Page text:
K.O. Eittreim was born June 15, 1870, in Fort Dodge, Iowa, to Ole O. and Martha Eittreim. On August 24, 1893, he married Anne Maria Digerness at Radcliffe, Iowa. They were the parents of seven children. Eittreim died on September 29, 1942, in Decorah. The funeral was held at First Lutheran Church and burial was in the Lutheran Cemetery in Decorah. Memorial services for him were also held in the C.K. Preus Gymnasium, conducted by Dr. Oscar Olson.
Eittreim attended Red Wing Seminary, 1888-1889, and Beeman’s Business College, Red Wing, MN, 1889-90. He was a bookkeeper in Chicago from1890-1895 and worked for A. Risser & Co., also in Chicago, who were manufacturers and dealers in harness and saddlery. He also worked for John McLock and Co., wholesale dry goods, Butler Bros., department store, and the Western Passenger Association, all of Chicago. He attended the Chicago Theological Seminary, 1895-1900, and was ordained into the Lutheran ministry. He served as a pastor in Creston, IL, from 1900-1911, at the Norwegian Evangelical Lutheran Church and St. John’s Lutheran Church. From 1911-1912 Eittreim taught in the commercial department at Jewell College in Jewell, IA, later becoming president of Jewell College from 1912-1918.
In 1918 Eittreim came to Luther to be a teacher of commercial subjects including accounting, bookkeeping, commercial geography, commercial law, commercial arithmetic, shorthand, typewriting, and penmanship. He also taught Religion, Hebrew and plane geometry. From 1920-1932, he acted as treasurer of the college. After the death of Knut Gjerset, Museum Curator, he was appointed Curator serving from 1936-1939. He retired in 1939 and remained in Decorah.
Eittreim was the Co-editor of “The Lutheran Hymnary,” published in Minneapolis by the Augsburg Publishing House in 1913. A statement in the Preface to the book states that the authors hoped it would “prove no small factor in the efforts made to unify various Norwegian Lutheran Church bodies in our land.” He wrote the chapter on “Income” in Luther College Through Sixty Years, 1861-1911. Eittreim also printed the Luther College Campus News, a single sheet five and one-half by eight and one-half inches which was printed on the “Luther College Press”, a small hand-power machine which he personally owned. Twenty numbers were issued during 1921-22, some being four-page issues.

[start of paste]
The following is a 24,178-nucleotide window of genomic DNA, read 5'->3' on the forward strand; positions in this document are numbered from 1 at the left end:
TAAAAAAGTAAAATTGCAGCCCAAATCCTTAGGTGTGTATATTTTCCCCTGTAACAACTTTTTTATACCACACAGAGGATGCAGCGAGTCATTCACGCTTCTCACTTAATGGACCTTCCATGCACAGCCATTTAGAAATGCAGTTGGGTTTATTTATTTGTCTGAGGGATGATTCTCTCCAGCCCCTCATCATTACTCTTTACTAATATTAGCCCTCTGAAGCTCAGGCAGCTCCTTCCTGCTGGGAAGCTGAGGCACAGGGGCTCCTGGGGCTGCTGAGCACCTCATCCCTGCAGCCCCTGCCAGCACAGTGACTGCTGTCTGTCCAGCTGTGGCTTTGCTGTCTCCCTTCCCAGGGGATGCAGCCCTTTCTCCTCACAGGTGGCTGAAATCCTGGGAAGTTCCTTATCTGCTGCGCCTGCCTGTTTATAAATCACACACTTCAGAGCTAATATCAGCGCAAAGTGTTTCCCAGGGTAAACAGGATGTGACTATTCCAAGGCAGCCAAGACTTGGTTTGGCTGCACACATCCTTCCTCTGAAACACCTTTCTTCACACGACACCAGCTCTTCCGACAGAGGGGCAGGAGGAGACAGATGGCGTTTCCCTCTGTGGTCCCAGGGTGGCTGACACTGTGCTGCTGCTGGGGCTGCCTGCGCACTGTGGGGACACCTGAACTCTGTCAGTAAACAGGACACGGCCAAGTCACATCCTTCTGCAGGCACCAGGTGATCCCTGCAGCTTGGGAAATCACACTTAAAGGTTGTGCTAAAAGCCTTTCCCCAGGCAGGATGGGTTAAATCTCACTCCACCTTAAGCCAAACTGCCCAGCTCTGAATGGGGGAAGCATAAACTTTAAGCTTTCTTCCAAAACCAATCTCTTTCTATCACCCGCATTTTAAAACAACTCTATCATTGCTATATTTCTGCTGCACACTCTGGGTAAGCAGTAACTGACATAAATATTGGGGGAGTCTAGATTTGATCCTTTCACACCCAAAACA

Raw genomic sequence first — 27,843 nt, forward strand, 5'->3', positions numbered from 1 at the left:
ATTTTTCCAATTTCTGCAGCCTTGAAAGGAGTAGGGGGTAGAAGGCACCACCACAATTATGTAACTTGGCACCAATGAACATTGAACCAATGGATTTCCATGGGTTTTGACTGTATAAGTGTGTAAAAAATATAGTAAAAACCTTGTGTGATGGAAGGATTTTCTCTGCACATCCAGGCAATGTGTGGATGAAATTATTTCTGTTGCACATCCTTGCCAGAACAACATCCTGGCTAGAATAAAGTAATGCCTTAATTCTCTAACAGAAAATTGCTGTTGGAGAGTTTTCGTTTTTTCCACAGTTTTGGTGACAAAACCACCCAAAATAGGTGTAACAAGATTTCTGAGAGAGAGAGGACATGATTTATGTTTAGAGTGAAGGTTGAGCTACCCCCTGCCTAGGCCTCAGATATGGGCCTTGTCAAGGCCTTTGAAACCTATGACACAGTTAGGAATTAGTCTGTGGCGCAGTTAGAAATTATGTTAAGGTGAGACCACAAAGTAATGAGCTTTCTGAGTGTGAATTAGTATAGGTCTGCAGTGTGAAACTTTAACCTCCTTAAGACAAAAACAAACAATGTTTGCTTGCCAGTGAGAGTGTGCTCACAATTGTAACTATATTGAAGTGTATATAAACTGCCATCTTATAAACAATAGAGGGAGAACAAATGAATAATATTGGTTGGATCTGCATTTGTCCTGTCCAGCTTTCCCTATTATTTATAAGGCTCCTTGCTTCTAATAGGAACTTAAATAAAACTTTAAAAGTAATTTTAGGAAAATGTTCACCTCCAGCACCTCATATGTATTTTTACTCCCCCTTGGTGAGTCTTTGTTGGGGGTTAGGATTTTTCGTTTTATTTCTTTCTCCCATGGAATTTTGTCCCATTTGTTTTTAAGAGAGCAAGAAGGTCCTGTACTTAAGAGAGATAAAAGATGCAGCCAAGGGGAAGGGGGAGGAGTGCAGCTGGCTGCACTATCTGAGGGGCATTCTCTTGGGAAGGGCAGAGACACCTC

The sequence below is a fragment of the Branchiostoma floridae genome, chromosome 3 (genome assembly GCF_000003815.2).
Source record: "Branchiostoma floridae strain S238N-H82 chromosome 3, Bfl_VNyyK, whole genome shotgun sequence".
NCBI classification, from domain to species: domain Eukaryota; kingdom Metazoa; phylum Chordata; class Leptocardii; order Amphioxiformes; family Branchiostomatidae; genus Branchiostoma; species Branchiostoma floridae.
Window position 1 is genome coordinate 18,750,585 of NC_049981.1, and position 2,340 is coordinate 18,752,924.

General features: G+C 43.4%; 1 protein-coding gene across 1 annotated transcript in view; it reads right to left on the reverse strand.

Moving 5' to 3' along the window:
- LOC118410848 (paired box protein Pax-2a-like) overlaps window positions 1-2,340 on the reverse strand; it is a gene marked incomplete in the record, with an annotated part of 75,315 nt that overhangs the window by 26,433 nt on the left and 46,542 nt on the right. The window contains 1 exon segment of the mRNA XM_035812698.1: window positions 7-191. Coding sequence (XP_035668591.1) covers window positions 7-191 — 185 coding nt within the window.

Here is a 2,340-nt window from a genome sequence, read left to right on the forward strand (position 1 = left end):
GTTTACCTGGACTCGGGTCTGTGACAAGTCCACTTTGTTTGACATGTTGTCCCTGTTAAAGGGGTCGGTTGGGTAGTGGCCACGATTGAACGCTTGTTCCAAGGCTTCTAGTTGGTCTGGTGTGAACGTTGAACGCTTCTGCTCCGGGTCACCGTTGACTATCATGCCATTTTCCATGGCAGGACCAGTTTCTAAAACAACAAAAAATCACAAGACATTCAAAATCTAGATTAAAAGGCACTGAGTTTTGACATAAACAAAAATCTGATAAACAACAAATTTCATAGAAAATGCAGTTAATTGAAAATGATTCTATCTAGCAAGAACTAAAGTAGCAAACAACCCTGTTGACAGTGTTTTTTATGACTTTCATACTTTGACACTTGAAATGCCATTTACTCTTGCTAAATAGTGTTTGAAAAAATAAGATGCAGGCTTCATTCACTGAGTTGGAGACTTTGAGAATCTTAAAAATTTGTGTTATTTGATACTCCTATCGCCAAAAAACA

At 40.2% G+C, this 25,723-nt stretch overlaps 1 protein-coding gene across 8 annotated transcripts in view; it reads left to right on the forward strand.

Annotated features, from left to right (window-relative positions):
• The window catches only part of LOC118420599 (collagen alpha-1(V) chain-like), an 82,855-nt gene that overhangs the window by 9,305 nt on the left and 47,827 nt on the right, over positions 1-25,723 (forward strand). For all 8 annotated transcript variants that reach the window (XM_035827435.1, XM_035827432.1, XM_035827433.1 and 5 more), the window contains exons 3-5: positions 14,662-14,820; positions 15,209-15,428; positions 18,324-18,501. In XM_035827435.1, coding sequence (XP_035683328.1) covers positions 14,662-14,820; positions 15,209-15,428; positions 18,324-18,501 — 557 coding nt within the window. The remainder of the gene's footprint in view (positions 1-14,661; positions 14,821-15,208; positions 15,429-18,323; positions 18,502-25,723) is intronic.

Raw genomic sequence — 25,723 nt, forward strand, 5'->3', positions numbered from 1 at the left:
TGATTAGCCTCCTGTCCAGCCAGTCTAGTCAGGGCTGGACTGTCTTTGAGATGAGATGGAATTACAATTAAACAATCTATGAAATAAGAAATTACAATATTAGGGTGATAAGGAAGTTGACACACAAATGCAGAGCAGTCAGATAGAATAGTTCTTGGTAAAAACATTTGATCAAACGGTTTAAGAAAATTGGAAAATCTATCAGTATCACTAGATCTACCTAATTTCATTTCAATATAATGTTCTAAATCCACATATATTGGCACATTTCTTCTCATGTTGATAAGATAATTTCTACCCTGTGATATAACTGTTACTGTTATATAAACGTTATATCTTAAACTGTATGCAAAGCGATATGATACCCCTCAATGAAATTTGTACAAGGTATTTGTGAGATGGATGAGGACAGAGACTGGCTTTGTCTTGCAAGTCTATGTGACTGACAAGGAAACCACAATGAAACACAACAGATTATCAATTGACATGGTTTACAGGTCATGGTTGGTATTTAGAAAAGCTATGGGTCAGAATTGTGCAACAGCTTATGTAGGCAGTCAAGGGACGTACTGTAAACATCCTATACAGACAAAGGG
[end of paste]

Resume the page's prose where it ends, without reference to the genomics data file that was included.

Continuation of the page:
Eittreim was cited in his obituary as being a “great collector” reflecting his many interests. He had a personal library of over 10,000 volumes, mostly focused on theological subjects but also had collected books devoted to literature, history, art and science. His collection of over 600 hymnals, mostly in English but also in Norwegian and German, was well known.
He also collected stamps, old coins, buttons and Norwegian-Americana. (He was an early member of the Norwegian American Historical Association.) He was a gifted carpenter and built the house he lived in at 517 High Street in Decorah in 1925. He was the architect for the house and did much of the actual construction including the rough and finish carpentry as well as pouring cement. The house was located between Sunnyside (now the location of the Center for the Arts) and Sperati House. It was purchased by the College for $7,500 in 1943 and used for music students (called “Melody Manor”), dormitory space and housed a fraternity for several years before it was demolished.
In 1946-47, Mrs. Eittreim donated a selection of books from Eittreim’s personal library to the Luther College Library. These books focused on a variety of subjects. Some were cataloged for the Rare Book Room but the rest of the books are now in the DEPO collection. Items in the collection can be found by searching on the title phrase “Knute Olson Eittreim Collection” in WorldCat Discovery.
Ref: Chips, April 16, 1930; October 17, 1942; Decorah Journal, October 1, 1942; Luther College Through Sixty Years, 1861-1921. Minneapolis, MN: Augsburg Publishing House, 1922; Nelson, David T., Luther College, 1861-1961. Decorah, IA: Luther College Press, 1961; Strand, Algot E., A History of the Norwegians in Illinois. Chicago: J. Anderson Publishing Company, 1905; A Handbook of American Private Schools. Boston: P. Sargent, 1916; Pioneer, 1949; Luther College Campus News, 1921-1922 and Luther College Directory, 1937, Luther College Archives, Publications.